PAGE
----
A different dispute may be over charges that are related to changes in a customer’s shipment weight. In this case, the STB advises to take this kind of matter up with the FMCSA and the USDOT. Seek help through these organizations that enforce both movers’ and consumer protection regulations.
11. Movers – Arbitration is Required by LAW – Consumers It’s Your Right!
Another requirement is that every Interstate motor carrier, or moving company, must have an arbitration service in place. Arbitration is specifically designed to settle large disputes. This information should be found within the tariff. As a consumer, it is important to know that arbitration is your right as a customer and you may choose to enter into arbitration at any time if a problem arises.
12. Lost or Damaged Items – Requirements For Filing a Claim
In the moving industry, it quite common for goods to be lost or damaged for which the moving company is generally responsible. At this point, a customer may file a claim for what was lost or damaged, however, a moving company may deny that claim. In which case, it will most likely be time to follow a lawsuit or enter into arbitration for a binding agreement.
Keeping yourself informed and knowledgeable is the most important aspects of the moving process, especially when filing a claim. Knowing rules, deadline, and when and how to file paperwork is crucial to file a proper claim.
Under FEDERAL law, you must file a claim within 9 months of your delivery date. For example, if your delivery date was January 1st, 2018, you must have it filed prior to November 1st, 2018. The absolute last day you would be able to file your claim would be October 31st, 2018.
A claim must also meet requirements of the federal government. Your claim MUST include:
-Submitted in handwriting or electronically
-Clearly label the shipment with the customer name, address, date, and bill of lading number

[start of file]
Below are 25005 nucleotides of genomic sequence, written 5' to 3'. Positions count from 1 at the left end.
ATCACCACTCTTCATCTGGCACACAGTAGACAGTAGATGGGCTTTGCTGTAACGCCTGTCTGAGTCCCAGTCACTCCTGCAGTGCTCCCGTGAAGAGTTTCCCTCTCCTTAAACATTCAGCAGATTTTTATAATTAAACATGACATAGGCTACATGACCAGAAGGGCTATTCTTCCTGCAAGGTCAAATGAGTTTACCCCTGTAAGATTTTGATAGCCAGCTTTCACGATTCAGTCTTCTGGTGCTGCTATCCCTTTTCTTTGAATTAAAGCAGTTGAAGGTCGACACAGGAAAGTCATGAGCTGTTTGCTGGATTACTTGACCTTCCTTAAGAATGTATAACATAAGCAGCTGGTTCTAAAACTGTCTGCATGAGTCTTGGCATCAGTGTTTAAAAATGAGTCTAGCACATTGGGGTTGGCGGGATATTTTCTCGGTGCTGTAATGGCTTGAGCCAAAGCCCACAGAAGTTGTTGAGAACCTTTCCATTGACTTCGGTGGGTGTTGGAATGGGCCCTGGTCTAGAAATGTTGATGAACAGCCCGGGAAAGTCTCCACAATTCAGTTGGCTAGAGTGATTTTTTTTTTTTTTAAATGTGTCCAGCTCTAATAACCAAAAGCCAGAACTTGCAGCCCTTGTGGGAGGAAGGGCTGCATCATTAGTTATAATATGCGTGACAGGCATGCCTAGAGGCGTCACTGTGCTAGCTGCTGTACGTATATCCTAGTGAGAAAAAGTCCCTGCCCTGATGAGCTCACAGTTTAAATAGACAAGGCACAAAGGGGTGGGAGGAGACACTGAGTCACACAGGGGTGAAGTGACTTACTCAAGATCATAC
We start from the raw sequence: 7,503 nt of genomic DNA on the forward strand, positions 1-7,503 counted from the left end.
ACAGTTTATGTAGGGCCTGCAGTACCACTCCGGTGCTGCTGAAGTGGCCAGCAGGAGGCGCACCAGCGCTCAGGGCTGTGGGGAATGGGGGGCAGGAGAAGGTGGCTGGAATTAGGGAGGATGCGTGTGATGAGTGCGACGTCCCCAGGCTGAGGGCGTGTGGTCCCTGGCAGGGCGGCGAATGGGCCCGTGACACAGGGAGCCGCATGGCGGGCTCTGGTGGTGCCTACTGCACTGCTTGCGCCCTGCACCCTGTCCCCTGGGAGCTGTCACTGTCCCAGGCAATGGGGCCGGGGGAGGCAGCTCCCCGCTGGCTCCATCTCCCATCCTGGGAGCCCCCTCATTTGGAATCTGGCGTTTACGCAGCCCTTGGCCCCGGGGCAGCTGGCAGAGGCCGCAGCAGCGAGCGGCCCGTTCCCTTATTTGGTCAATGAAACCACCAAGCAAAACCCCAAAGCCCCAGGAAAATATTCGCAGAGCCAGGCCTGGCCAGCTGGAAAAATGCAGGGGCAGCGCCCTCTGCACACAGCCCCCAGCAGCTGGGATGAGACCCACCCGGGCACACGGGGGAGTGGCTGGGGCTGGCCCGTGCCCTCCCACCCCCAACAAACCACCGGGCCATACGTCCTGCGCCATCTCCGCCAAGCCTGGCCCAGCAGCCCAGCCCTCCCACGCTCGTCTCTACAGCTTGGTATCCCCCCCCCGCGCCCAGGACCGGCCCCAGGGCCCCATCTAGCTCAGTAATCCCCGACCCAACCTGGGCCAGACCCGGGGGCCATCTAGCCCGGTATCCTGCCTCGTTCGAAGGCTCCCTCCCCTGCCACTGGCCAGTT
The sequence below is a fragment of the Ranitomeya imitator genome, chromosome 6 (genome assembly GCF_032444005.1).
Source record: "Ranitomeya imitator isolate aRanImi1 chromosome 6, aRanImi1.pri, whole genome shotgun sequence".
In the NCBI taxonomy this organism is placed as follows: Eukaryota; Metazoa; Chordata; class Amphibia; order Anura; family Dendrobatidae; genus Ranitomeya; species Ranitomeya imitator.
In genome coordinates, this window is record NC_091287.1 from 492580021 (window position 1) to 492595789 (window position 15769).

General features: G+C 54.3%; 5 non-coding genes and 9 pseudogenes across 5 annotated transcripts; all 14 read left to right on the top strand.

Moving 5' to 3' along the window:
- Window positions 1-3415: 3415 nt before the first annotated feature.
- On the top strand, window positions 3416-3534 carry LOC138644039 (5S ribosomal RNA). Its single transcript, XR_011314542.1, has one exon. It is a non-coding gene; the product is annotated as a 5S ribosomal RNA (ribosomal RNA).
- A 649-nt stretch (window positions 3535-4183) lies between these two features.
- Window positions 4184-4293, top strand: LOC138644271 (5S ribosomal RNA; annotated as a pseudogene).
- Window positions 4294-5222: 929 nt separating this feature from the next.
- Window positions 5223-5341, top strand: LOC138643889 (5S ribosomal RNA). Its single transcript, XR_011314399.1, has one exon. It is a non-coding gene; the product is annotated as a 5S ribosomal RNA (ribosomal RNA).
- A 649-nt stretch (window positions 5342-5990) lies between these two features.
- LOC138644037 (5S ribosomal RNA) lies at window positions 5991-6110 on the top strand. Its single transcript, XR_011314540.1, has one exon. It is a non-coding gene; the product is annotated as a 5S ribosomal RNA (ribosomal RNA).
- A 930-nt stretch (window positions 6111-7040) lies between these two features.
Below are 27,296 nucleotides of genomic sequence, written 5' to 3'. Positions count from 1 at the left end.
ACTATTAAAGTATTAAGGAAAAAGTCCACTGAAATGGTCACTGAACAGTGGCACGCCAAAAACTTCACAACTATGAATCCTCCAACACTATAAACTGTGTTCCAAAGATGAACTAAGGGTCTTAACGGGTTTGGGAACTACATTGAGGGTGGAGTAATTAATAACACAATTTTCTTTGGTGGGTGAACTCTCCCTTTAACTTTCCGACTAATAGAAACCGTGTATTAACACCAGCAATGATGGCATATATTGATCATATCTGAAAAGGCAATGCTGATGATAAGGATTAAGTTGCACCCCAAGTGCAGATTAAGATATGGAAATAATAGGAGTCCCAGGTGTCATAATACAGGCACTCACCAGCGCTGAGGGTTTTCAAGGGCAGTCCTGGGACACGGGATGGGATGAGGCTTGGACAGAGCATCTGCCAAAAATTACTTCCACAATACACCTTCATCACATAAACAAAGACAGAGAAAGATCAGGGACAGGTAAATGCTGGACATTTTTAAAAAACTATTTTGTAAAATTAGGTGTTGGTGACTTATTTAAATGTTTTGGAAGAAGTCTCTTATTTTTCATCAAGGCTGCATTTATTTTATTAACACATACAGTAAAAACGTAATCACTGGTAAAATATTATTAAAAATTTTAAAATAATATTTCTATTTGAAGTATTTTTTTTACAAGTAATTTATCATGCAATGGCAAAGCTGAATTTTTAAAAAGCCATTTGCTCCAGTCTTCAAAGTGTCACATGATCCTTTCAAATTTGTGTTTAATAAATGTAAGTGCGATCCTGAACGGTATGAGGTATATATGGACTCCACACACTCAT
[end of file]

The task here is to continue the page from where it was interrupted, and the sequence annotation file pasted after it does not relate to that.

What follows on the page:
-Discern and specify reasons the moving company is at fault for loss or damage
-Distinguish compensation specifically by dollar amount [such as a cost of repair or replacement totals]
13. Valuation: Why 2 Types & What’s the Difference?
Unfortunately for many consumers trying to relocate, the federal law allows moving companies to limit their liability regarding damages or losses, calling it “released rates” otherwise known as “released value protection.” Released rates essentially mean that the customer is paying a lower rate in the interest of releasing the moving company from “full” liability or responsibility.
The STB does indeed regulate this, requiring moving companies to offer released value protection at $0.60 per lb. After doing the math, if something expensive is damaged, you will basically receive next to nothing in return.
However, there is another type of valuation with higher rates, known as full-value protection. According to the STB, they have ascertained certain methods for a mover to follow as tariff guidance regarding regulations. This requires a mover to include a “valuation statement” in every moving company’s bill of lading informing the customer of:
-Full value protection opportunity
-Option to waive full value protection
-Allows customers to choose a variety of released rates
It is important to note that by choosing released value protection, the responsibility for damages or losses is significantly lower, thus if anything were to be broken, they would hardly be held accountable monetarily. Both two types of valuation MUST be available to all consumers by all moving companies.
This is another aspect of the moving industry that moving companies must inform and offer their customers about. They must provide a full-value protection rate without any deductible. Although, they do have the option to offer full-value protection with the choice of selecting a deductible.
15. High-Value Items – Take Safety Into Consideration
If a customer has high-value items, generally they choose full-value protection, however not all do. There are customers who do not request further protection meaning in this case they must notify the movers of what is in their shipment. The STB does not require that an Extraordinary Value Inventory is filled out, but the STB strongly encourages movers to utilize this as a means to provide proper notice.
16. Private Insurance
There are times when valuation is not enough to cover some items being shipped. In this case, some customers may want to purchase insurance to cover their goods in regards to damages or losses. Remember, this is NOT the same as full-value or released value protection.